By Cam Lucadou-Wells
Financial counselling services in the South East have had their funding cut just ahead of the busy post-Christmas peak-season.
Clients at The Salvation Army in Dandenong and Lifeline Australia in Narre Warren have been given just a few weeks’ notice of the defundings effective after 31 December.
To add to the chaos, the two services were left out from an extended funding roll-out for defunded services to help smooth the transition over the next 12 months.
John Farquharson, manager at The Salvation Army Dandenong, said the situation put his service’s “desperate” clients and counsellors’ jobs in jeopardy.
The Salvation Army was forced to continue to support its “large case load” of clients – with a “huge waiting list” – out of its own funds, he said.
“The needs of the people of the Outer South East are first and foremost in our view and we could not abandon the people in need of financial counselling.
“We believe that because of the great needs in this area – the most disadvantaged in Victoria – we should have been offered another twelve months of funding by the Department of Social Services as they have done for other agencies who lost funding in other regions.
“This seems most unfair to the people of this region.”
The service had topped all benchmarks set by the Federal Department of Social Services, he said.
Instead, The Salvation Army lost out to Good Shepherd Microfinance after the tender process for reasons that remain unclear.
Casey North Community Information and Support Service, and South East Community Links also received funding.
“We have the greatest respect for other agencies in this area that have received funding, but the demand is far greater than what can be provided by the funding available.”
The situation had caused immense stress for staff and their clients just weeks before Christmas, Bruce MP Julian Hill said.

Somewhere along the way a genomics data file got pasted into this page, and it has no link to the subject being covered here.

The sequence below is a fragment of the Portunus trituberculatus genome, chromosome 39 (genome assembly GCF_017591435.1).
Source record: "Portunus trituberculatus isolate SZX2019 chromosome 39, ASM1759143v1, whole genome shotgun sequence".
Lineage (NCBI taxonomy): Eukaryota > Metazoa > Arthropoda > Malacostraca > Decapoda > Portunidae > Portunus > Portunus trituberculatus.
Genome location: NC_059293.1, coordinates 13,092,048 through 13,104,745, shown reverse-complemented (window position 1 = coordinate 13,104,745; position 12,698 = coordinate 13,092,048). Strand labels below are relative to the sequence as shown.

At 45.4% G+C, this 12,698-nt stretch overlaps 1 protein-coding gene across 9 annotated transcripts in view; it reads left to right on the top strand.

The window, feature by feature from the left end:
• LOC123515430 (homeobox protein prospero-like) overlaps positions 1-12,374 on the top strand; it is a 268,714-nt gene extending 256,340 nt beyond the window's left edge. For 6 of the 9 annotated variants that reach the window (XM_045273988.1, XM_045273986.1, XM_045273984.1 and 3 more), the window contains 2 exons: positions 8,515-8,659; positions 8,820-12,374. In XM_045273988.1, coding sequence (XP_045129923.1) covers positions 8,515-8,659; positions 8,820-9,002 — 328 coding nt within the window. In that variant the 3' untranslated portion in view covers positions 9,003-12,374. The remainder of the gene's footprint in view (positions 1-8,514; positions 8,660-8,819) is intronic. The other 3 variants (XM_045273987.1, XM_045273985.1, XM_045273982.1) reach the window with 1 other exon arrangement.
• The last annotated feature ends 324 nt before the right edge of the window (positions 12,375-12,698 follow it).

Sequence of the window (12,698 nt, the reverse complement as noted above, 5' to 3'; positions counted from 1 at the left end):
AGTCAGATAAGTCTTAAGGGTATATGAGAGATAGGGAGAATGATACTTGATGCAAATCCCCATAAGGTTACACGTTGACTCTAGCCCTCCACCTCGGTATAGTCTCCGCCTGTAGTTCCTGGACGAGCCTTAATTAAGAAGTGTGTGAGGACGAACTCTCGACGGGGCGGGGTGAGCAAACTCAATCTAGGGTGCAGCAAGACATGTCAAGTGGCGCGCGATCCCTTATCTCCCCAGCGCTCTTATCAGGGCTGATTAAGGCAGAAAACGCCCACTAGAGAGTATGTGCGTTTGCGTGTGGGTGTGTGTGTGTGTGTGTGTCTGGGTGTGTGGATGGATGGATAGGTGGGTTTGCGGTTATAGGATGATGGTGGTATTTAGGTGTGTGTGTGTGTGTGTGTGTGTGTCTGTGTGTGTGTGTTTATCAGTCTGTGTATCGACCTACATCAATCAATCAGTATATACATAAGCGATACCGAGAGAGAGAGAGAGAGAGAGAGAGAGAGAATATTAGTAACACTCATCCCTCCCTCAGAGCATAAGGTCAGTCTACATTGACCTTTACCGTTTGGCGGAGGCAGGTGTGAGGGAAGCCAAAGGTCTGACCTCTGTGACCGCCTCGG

“Labor is calling on the Minister to come clean on these cuts and ensure that services won’t be disrupted at Christmas.
“It’s frankly unbelievable that this miserable government would make cuts to the Salvation Army in Dandenong right before Christmas.”
Sandy Ross, executive officer for Financial and Consumer Rights Council, said it was an “ill-run tender process”.
“DSS has purely bureaucratic and technical arguments why these services cannot have their funding extended, unlike every other financial counsellor defunded by DSS.”
A DSS spokesperson said there were no overall cuts to “vital” financial counselling funding in the South East.
“Where there is a transition to new providers, DSS will ensure it is a smooth process.”
He said The Salvation Army’s Dandenong service was deemed unsuccessful after a “rigorous and competitive tender process”.
The Salvation Army received an extra $100,000 for its financial counselling across the state, he said.
• The Salvation Army is seeking cash donations to hand out vouchers as part of its annual Christmas charity drive.
Donations can be made at 55 James Street, Dandenong.